• Financial delusions and the persistence of capital

    • Authors: Fabio Vighi
      Pages: 76 - 79
      Abstract: The dominant view among critics of today’s financial economy is that, at one point in its long history, capitalism took the wrong turn, falling victim to greed and corruption. This view is fundamentally flawed. The elementary but disavowed reason for the current dominance of the financial sector is that the social narrative based on labour exploitation has grown impotent. The law of value is artificially kept alive in spite of its vanishing. But how long can such delusion last'
      PubDate: 2023-03-22
      DOI: 10.2218/finsoc.8099
      Issue No: Vol. 9, No. 1 (2023)
  • Imagining the future in bailout capitalism

    • Authors: Martijn Konings
      Pages: 80 - 83
      Abstract: The interface of political economy with arts and literature has become dominated by a particular image: capital’s Grinch-like theft of the future. But this image overlooks the peculiar temporal structure of neoliberalism, which renews its broken promises by making up ever more excuses for the past. Contemporary bailout society requires a form of critique that acknowledges these dynamics, that targets the way capital reconstructs our relationship to the past.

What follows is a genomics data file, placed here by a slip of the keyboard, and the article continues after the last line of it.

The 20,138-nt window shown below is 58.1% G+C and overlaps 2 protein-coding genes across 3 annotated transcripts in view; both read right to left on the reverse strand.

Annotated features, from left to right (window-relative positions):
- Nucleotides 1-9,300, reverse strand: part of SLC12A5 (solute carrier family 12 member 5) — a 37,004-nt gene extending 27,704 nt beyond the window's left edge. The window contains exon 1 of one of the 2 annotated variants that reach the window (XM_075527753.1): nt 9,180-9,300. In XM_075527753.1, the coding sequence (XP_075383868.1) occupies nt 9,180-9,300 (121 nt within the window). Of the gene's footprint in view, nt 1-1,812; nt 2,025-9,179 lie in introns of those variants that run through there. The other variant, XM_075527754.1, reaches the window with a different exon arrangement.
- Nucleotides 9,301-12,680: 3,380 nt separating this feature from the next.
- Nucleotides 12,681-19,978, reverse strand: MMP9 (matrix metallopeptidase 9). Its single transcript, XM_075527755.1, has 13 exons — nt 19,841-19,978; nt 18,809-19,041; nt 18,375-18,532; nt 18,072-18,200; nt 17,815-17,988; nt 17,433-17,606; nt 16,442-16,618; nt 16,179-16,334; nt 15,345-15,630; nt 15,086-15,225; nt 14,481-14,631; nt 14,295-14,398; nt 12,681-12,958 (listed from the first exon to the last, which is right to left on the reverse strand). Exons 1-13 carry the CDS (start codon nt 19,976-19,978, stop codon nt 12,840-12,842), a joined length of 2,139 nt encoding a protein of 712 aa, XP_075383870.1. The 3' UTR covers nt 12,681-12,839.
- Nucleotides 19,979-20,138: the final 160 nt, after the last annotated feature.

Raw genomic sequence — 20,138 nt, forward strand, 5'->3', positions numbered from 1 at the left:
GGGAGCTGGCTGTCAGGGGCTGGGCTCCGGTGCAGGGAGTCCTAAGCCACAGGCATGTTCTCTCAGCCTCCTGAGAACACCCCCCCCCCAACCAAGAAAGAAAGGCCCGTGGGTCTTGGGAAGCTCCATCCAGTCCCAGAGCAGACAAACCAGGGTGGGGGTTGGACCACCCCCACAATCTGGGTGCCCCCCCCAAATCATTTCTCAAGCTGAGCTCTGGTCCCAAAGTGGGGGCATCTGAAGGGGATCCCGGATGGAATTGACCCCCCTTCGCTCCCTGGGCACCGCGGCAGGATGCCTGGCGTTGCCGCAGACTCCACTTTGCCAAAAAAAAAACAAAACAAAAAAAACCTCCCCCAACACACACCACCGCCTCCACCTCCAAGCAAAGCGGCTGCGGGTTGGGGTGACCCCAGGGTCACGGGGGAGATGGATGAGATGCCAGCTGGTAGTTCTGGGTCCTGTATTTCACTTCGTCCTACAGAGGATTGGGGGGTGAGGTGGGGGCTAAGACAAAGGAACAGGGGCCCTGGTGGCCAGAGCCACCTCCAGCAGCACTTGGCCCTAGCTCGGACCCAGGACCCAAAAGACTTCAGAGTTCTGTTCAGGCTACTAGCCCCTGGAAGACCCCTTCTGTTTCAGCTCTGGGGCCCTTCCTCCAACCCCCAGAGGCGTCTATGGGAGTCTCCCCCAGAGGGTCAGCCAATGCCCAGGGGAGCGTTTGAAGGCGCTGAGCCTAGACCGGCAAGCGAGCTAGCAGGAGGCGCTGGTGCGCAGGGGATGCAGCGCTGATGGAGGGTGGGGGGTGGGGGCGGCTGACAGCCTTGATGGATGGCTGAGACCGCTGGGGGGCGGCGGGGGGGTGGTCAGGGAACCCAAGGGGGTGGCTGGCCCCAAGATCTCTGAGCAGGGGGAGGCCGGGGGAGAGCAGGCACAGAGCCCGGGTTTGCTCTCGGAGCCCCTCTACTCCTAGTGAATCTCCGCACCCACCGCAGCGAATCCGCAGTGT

PubDate: 2023-03-22
      DOI: 10.2218/finsoc.8100
      Issue No: Vol. 9, No. 1 (2023)
  • Freeze to defrost! Negating the asset form

    • Authors: Geraldine Juárez
      Pages: 84 - 88
      Abstract: Assets thrive on liquidity but they also enact a freezing of their own, a freezing of the underlying. How can we undo the cold reign of the asset economy' By turning state practices of asset freezing into the basis for a pirate tactic of de-assetization. De-assetization means freezing over the pipes that keep capital circulating; it also means applying heat to the notion that everything in the world can and should be frozen in order to release more liquid flows of cash.
      PubDate: 2023-03-22
      DOI: 10.2218/finsoc.8101
      Issue No: Vol. 9, No. 1 (2023)